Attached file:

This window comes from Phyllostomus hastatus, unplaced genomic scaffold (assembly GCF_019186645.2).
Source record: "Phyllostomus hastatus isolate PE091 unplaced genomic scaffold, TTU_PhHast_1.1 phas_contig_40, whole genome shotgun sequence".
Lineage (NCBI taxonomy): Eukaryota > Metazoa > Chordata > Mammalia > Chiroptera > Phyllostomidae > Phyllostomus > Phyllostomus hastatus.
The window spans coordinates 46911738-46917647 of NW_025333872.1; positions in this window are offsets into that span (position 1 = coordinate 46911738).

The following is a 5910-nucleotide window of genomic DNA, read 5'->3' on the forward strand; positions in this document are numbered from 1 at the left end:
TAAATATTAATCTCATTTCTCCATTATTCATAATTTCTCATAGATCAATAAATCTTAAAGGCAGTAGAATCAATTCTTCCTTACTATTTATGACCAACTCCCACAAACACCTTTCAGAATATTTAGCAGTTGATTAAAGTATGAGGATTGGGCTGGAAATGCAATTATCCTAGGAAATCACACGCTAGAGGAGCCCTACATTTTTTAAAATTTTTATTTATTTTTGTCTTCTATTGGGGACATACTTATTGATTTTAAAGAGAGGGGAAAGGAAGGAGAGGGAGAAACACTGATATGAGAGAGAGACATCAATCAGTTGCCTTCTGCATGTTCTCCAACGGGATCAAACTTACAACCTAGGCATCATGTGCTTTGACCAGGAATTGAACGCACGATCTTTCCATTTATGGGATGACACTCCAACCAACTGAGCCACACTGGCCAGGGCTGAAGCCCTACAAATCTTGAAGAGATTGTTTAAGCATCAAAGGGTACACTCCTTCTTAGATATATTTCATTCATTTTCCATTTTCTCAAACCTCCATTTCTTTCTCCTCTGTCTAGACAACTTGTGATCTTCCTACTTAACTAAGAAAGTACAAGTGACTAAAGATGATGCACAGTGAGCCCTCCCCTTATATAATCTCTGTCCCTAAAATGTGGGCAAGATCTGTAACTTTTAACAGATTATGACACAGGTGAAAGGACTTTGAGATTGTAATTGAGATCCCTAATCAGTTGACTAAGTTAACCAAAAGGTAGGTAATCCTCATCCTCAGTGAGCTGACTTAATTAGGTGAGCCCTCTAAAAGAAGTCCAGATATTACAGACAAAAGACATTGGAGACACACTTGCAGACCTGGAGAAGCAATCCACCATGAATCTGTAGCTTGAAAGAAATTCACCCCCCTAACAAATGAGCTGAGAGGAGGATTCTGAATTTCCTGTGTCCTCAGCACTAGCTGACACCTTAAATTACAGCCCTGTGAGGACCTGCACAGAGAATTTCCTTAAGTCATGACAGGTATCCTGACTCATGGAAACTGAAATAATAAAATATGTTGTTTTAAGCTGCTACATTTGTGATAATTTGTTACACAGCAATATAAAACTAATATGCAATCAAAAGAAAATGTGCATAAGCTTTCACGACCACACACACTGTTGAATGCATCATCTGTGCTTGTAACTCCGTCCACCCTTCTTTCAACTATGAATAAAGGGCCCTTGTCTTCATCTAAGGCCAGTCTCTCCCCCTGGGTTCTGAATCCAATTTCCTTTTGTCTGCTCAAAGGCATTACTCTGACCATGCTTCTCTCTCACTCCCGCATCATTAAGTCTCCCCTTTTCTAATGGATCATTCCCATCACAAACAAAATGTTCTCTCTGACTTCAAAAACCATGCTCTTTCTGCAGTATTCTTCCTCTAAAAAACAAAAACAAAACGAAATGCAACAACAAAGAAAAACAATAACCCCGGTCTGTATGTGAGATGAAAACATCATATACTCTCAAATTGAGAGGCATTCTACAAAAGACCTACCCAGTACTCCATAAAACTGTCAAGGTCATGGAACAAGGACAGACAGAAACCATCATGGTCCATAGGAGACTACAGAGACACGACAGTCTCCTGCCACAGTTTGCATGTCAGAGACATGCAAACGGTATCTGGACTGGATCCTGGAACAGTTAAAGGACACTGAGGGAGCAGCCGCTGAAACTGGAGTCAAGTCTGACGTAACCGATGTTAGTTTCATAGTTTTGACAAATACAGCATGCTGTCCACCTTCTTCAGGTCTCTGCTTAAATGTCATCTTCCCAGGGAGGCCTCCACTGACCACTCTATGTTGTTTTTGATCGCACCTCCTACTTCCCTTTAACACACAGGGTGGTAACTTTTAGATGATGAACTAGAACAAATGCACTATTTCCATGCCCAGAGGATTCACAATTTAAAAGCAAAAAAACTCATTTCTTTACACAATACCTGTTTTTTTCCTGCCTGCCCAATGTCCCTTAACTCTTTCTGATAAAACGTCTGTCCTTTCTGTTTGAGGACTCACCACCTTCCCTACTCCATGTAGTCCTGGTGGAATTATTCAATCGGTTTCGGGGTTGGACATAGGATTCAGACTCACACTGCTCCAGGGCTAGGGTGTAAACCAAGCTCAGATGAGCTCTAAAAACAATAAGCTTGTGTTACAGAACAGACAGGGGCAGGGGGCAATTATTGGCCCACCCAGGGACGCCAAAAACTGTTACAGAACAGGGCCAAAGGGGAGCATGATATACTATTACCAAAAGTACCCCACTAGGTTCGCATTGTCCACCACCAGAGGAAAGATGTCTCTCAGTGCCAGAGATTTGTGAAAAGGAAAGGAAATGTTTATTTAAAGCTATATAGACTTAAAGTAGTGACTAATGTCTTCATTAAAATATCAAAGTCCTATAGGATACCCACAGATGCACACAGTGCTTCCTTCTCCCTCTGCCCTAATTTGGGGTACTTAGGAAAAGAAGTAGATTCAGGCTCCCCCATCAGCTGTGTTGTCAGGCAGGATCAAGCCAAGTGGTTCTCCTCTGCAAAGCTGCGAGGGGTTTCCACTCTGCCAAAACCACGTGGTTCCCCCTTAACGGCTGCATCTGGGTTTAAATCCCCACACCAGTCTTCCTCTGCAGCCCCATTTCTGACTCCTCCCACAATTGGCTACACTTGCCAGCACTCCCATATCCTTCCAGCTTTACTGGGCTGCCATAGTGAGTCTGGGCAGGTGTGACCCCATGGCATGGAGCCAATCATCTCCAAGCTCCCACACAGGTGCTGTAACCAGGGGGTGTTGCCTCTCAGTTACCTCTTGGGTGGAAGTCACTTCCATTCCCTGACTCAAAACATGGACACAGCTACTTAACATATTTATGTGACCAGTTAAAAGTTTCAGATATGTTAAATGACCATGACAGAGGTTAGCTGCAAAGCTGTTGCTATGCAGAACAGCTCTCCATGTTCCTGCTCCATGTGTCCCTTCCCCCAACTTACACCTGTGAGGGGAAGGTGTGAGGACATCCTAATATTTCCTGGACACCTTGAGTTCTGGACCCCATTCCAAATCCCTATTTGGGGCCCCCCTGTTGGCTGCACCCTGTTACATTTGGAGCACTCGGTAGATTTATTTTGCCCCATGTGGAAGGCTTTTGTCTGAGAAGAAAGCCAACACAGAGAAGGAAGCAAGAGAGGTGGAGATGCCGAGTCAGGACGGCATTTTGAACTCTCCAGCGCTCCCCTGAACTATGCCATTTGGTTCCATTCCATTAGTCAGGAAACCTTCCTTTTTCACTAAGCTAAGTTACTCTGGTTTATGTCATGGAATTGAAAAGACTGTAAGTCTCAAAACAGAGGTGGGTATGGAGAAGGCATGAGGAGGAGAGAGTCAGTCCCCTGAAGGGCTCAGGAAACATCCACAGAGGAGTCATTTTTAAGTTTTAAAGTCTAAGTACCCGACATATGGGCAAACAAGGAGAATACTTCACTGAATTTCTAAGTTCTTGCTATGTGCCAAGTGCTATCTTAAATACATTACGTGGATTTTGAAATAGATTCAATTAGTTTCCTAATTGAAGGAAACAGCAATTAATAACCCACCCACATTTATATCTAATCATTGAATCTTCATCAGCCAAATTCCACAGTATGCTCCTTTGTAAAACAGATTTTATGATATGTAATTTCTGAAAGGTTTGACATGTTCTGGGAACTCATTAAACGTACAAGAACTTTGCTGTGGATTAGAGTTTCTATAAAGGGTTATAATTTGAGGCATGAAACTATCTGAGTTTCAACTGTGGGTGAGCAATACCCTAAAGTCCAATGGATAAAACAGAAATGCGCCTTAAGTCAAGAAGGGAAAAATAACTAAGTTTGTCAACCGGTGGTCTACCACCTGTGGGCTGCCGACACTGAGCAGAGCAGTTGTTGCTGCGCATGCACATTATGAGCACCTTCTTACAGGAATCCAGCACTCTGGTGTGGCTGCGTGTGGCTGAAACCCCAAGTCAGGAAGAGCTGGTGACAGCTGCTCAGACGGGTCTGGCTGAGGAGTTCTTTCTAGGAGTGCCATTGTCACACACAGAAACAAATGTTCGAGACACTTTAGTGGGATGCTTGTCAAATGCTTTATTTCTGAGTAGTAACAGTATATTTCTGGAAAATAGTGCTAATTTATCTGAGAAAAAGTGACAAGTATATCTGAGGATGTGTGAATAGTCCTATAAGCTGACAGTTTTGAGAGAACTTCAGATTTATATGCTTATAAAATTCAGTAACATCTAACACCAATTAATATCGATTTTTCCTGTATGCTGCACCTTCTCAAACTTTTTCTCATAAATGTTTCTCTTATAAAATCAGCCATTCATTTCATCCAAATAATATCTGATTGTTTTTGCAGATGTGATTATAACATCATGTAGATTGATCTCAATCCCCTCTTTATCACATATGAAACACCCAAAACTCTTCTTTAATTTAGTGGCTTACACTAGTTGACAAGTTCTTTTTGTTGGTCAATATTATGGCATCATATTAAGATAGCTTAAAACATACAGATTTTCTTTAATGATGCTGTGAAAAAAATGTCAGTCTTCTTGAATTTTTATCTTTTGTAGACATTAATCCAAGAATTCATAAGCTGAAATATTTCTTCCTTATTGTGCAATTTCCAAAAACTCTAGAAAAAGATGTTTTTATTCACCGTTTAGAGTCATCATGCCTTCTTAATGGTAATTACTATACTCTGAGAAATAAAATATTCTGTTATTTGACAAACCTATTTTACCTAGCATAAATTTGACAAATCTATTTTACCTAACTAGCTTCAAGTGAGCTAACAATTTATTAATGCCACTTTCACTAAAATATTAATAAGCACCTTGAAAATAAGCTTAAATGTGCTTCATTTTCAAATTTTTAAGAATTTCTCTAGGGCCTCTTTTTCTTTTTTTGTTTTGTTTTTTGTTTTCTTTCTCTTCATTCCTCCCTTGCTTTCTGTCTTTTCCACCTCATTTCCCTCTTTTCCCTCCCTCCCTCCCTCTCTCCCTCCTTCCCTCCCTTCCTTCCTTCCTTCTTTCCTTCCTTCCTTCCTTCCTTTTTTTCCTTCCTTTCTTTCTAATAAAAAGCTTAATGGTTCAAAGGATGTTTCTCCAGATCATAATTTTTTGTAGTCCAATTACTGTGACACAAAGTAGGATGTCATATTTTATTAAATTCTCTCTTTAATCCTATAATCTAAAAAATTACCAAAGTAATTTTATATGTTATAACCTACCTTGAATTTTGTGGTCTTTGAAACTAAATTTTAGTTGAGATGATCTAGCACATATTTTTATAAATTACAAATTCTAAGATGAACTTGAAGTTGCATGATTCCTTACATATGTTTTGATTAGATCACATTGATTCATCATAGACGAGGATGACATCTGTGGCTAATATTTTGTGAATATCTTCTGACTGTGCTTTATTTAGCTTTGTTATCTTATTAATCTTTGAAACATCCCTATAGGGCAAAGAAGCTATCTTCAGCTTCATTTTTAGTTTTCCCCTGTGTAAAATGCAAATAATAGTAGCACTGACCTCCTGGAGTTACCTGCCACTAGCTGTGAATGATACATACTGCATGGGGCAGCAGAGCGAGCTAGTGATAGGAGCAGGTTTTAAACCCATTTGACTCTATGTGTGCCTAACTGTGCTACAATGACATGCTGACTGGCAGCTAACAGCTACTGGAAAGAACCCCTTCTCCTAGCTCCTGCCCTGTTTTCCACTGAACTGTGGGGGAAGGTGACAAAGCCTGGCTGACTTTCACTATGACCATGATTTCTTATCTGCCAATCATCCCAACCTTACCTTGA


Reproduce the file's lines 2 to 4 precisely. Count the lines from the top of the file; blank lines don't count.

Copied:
Source record: "Phyllostomus hastatus isolate PE091 unplaced genomic scaffold, TTU_PhHast_1.1 phas_contig_40, whole genome shotgun sequence".
Lineage (NCBI taxonomy): Eukaryota > Metazoa > Chordata > Mammalia > Chiroptera > Phyllostomidae > Phyllostomus > Phyllostomus hastatus.
The window spans coordinates 46911738-46917647 of NW_025333872.1; positions in this window are offsets into that span (position 1 = coordinate 46911738).